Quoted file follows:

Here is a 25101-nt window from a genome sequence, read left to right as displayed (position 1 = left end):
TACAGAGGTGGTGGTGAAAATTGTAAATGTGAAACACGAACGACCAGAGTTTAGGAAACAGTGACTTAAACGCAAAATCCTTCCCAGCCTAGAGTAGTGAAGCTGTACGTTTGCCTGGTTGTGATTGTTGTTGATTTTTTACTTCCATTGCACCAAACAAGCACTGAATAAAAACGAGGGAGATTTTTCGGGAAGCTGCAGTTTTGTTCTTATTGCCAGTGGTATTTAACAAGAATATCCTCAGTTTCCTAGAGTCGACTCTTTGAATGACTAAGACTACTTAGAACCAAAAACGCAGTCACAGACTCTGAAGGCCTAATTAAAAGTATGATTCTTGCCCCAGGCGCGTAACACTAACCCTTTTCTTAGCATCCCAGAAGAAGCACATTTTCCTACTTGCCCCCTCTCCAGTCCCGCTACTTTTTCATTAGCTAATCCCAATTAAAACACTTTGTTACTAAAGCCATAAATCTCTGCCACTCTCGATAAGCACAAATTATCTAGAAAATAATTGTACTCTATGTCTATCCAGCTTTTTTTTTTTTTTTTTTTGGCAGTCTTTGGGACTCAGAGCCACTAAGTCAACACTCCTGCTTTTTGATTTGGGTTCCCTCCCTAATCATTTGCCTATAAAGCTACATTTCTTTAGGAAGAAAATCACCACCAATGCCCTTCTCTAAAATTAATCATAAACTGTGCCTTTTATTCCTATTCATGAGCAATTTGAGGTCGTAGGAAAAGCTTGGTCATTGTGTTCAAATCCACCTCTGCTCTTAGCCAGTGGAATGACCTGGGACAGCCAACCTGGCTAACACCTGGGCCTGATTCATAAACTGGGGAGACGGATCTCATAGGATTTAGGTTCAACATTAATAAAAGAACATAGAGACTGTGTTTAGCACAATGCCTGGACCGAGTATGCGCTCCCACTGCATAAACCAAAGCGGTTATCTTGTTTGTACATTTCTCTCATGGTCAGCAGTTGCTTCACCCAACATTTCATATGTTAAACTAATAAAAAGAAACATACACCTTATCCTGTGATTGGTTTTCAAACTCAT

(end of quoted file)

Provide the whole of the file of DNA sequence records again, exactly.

Here is a 25101-nt window from a genome sequence, read left to right as displayed (position 1 = left end):
TACAGAGGTGGTGGTGAAAATTGTAAATGTGAAACACGAACGACCAGAGTTTAGGAAACAGTGACTTAAACGCAAAATCCTTCCCAGCCTAGAGTAGTGAAGCTGTACGTTTGCCTGGTTGTGATTGTTGTTGATTTTTTACTTCCATTGCACCAAACAAGCACTGAATAAAAACGAGGGAGATTTTTCGGGAAGCTGCAGTTTTGTTCTTATTGCCAGTGGTATTTAACAAGAATATCCTCAGTTTCCTAGAGTCGACTCTTTGAATGACTAAGACTACTTAGAACCAAAAACGCAGTCACAGACTCTGAAGGCCTAATTAAAAGTATGATTCTTGCCCCAGGCGCGTAACACTAACCCTTTTCTTAGCATCCCAGAAGAAGCACATTTTCCTACTTGCCCCCTCTCCAGTCCCGCTACTTTTTCATTAGCTAATCCCAATTAAAACACTTTGTTACTAAAGCCATAAATCTCTGCCACTCTCGATAAGCACAAATTATCTAGAAAATAATTGTACTCTATGTCTATCCAGCTTTTTTTTTTTTTTTTTTTGGCAGTCTTTGGGACTCAGAGCCACTAAGTCAACACTCCTGCTTTTTGATTTGGGTTCCCTCCCTAATCATTTGCCTATAAAGCTACATTTCTTTAGGAAGAAAATCACCACCAATGCCCTTCTCTAAAATTAATCATAAACTGTGCCTTTTATTCCTATTCATGAGCAATTTGAGGTCGTAGGAAAAGCTTGGTCATTGTGTTCAAATCCACCTCTGCTCTTAGCCAGTGGAATGACCTGGGACAGCCAACCTGGCTAACACCTGGGCCTGATTCATAAACTGGGGAGACGGATCTCATAGGATTTAGGTTCAACATTAATAAAAGAACATAGAGACTGTGTTTAGCACAATGCCTGGACCGAGTATGCGCTCCCACTGCATAAACCAAAGCGGTTATCTTGTTTGTACATTTCTCTCATGGTCAGCAGTTGCTTCACCCAACATTTCATATGTTAAACTAATAAAAAGAAACATACACCTTATCCTGTGATTGGTTTTCAAACTCAT